This is the point of breaking the machine. I mean this point of view, this breaking point, is easily visible in the suffering, in the despair, in the epidemics of suicide, which is underway, especially in the last generation, in the epidemics of panic, in the epidemics of depression, which is the marking feature of the psychology of the daily life of the last generation. We know that according to the World Health Organization, the suicide rate has increased 60 percent in the last 30 years, notwithstanding the fact that many countries in the world forbid the declaration of suicide, notwithstanding the fact that doctors are invited by the authorities in Italy, for instance, not to admit suicide unless it’s absolutely necessary, unless there is a declaration of will to suicide. One interesting thing in South Korea: you have the highest connectivity rate in the world. The number one in connectivity, Samsung Land. Not surprising, by my point of view, South Korea also has the highest suicide rate by far, by very, very far. I mean, in South Korea you have 28.4 per 100,000 people who kill themselves every year. The second country in the world is Hungary, the third is Japan, and the fourth is Finland. Hungary is at 17. 28/17. Well, a relation between connectivity and suicide has to exist. I don’t want to be a determinist, but I think that if we want to understand the wave of specific suffering, the wave of depression, we have to think about the separation of the body from the brain, of the physical erotic body from the general intellect, this kind of hive mind, of automated mind, which is under construction.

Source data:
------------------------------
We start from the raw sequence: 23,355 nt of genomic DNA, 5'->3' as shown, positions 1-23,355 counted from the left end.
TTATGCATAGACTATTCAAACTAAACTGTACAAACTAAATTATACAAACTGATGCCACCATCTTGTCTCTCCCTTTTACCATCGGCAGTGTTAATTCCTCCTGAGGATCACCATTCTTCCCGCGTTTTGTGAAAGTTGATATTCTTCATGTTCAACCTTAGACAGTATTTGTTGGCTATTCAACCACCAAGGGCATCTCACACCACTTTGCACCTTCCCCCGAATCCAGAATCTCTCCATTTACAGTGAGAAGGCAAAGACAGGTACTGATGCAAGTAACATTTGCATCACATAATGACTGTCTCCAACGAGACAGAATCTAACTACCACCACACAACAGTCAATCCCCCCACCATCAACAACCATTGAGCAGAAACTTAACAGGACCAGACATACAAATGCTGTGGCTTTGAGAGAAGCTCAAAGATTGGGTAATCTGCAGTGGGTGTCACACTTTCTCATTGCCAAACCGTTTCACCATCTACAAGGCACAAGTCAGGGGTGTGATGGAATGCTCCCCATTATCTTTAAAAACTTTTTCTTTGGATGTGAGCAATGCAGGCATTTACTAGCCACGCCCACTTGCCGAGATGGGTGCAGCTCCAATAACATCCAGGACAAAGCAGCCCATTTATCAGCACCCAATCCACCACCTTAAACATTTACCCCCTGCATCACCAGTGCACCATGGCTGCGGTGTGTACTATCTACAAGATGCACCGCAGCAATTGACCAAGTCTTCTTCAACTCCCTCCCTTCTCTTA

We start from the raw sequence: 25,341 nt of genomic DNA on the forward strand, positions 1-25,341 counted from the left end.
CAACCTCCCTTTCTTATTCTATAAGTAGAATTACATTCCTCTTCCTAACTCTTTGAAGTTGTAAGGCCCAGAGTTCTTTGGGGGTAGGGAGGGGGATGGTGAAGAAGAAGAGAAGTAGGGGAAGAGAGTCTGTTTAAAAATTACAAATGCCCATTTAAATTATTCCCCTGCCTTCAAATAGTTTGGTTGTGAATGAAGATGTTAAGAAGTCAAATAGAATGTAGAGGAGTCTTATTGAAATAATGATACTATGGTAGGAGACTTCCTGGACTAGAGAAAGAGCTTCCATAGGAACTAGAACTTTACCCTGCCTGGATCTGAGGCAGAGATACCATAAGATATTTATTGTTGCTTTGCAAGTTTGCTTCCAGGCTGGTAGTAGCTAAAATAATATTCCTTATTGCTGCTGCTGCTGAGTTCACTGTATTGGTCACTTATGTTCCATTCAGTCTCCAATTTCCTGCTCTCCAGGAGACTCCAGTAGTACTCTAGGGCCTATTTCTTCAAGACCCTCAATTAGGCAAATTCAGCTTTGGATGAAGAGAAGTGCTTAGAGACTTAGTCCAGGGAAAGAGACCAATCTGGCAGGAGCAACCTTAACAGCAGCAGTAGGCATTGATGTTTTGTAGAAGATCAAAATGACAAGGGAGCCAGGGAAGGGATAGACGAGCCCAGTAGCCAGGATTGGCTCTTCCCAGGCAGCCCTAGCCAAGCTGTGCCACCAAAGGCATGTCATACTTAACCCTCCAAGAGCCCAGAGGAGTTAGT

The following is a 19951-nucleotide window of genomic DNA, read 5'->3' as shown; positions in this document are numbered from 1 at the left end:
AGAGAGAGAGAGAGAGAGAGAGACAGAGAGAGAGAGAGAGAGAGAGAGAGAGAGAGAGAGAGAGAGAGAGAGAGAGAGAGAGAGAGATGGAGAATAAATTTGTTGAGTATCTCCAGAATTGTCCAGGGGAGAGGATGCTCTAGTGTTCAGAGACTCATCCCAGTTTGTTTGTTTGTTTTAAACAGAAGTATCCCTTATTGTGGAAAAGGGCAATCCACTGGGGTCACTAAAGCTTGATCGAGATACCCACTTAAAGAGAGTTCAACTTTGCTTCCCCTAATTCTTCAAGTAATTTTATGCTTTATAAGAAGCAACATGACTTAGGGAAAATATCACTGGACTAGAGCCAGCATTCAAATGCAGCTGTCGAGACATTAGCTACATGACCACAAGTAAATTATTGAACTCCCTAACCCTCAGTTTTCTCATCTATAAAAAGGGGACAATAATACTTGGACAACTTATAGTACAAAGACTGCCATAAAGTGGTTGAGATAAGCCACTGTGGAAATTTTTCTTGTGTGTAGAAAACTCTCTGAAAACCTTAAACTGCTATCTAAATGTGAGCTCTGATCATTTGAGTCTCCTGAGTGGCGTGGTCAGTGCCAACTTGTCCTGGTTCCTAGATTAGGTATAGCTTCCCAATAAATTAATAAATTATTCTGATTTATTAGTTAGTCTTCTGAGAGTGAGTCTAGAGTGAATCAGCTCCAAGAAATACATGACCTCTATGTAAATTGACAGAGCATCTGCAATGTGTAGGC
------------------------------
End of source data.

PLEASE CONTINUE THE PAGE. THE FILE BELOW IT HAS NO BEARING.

Well, I think that we have to start from this point. And I think that the next game is the game of self-organization of the general intellect, of self-organization of the body of the general intellect against neuro totalitarianism. This is the next game. I know that the next game is going to take a long time before becoming a conscious process of self-organization. I know that we still are working in the darkness of politics, democracy—all this shit that means nothing. We need time to become able to understand that the real game is the autonomy of the general intellect and the reconnection between the general intellect and the erotic body of society. What happens in between? What happens in the historical period, which is the coming period of history? What happens before the general intellect becomes able to find a way to reconnect itself with the erotic body of society? What happens next? This is why I’m not that optimistic. I think that the tragedy of the neo-liberal dictatorship is beginning. In Europe, we have seen the first glimpses of this tragedy in Greece. We have seen the first glimpse of this tragedy. We cannot stop this tragedy. We have to start thinking about the next game. We have to be able to create spaces of autonomy, of good life. Like it happened to me in Seoul. Seoul is, by many points of view, the most horrible place I ever seen in the world, a place which has been devastated by Japanese colonization, by the Second World War, by the Korean War, by the Samsung dictatorship, by the highest rate of connectivity, and by a sort of desertification of daily life or urban land, and so on. Nevertheless, I was been invited by a group of very nice people who label themselves autonomous researchers. And it’s like, you know, you go to hell, and in hell you find there’s a room where nice people relax, maybe with air conditioning, where maybe we can smoke marijuana and wait for Satan. Thank you very much.